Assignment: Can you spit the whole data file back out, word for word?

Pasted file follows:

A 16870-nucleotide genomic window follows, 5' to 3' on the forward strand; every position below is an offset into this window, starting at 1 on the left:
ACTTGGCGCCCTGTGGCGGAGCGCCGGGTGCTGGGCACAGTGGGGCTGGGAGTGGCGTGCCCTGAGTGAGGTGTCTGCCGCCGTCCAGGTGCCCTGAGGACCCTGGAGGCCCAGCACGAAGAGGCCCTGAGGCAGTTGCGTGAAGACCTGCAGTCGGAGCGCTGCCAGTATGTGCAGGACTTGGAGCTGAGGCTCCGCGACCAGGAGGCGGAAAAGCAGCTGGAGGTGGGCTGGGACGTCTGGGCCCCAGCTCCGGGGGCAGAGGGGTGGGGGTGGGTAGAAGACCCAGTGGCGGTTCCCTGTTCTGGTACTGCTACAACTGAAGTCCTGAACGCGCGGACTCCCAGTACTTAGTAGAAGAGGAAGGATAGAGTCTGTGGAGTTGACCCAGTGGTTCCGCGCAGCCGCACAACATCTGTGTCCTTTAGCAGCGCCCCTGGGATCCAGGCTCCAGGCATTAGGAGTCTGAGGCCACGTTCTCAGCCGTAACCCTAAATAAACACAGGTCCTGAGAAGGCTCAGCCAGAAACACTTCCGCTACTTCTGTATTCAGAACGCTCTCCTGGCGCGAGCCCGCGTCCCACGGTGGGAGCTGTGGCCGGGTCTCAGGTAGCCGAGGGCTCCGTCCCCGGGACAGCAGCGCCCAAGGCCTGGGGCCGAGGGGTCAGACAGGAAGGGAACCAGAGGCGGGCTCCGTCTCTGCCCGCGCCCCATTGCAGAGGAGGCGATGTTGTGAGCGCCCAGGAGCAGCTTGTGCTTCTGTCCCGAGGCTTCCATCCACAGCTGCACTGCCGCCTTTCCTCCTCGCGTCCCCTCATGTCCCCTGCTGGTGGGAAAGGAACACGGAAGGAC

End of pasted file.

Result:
A 16870-nucleotide genomic window follows, 5' to 3' on the forward strand; every position below is an offset into this window, starting at 1 on the left:
ACTTGGCGCCCTGTGGCGGAGCGCCGGGTGCTGGGCACAGTGGGGCTGGGAGTGGCGTGCCCTGAGTGAGGTGTCTGCCGCCGTCCAGGTGCCCTGAGGACCCTGGAGGCCCAGCACGAAGAGGCCCTGAGGCAGTTGCGTGAAGACCTGCAGTCGGAGCGCTGCCAGTATGTGCAGGACTTGGAGCTGAGGCTCCGCGACCAGGAGGCGGAAAAGCAGCTGGAGGTGGGCTGGGACGTCTGGGCCCCAGCTCCGGGGGCAGAGGGGTGGGGGTGGGTAGAAGACCCAGTGGCGGTTCCCTGTTCTGGTACTGCTACAACTGAAGTCCTGAACGCGCGGACTCCCAGTACTTAGTAGAAGAGGAAGGATAGAGTCTGTGGAGTTGACCCAGTGGTTCCGCGCAGCCGCACAACATCTGTGTCCTTTAGCAGCGCCCCTGGGATCCAGGCTCCAGGCATTAGGAGTCTGAGGCCACGTTCTCAGCCGTAACCCTAAATAAACACAGGTCCTGAGAAGGCTCAGCCAGAAACACTTCCGCTACTTCTGTATTCAGAACGCTCTCCTGGCGCGAGCCCGCGTCCCACGGTGGGAGCTGTGGCCGGGTCTCAGGTAGCCGAGGGCTCCGTCCCCGGGACAGCAGCGCCCAAGGCCTGGGGCCGAGGGGTCAGACAGGAAGGGAACCAGAGGCGGGCTCCGTCTCTGCCCGCGCCCCATTGCAGAGGAGGCGATGTTGTGAGCGCCCAGGAGCAGCTTGTGCTTCTGTCCCGAGGCTTCCATCCACAGCTGCACTGCCGCCTTTCCTCCTCGCGTCCCCTCATGTCCCCTGCTGGTGGGAAAGGAACACGGAAGGAC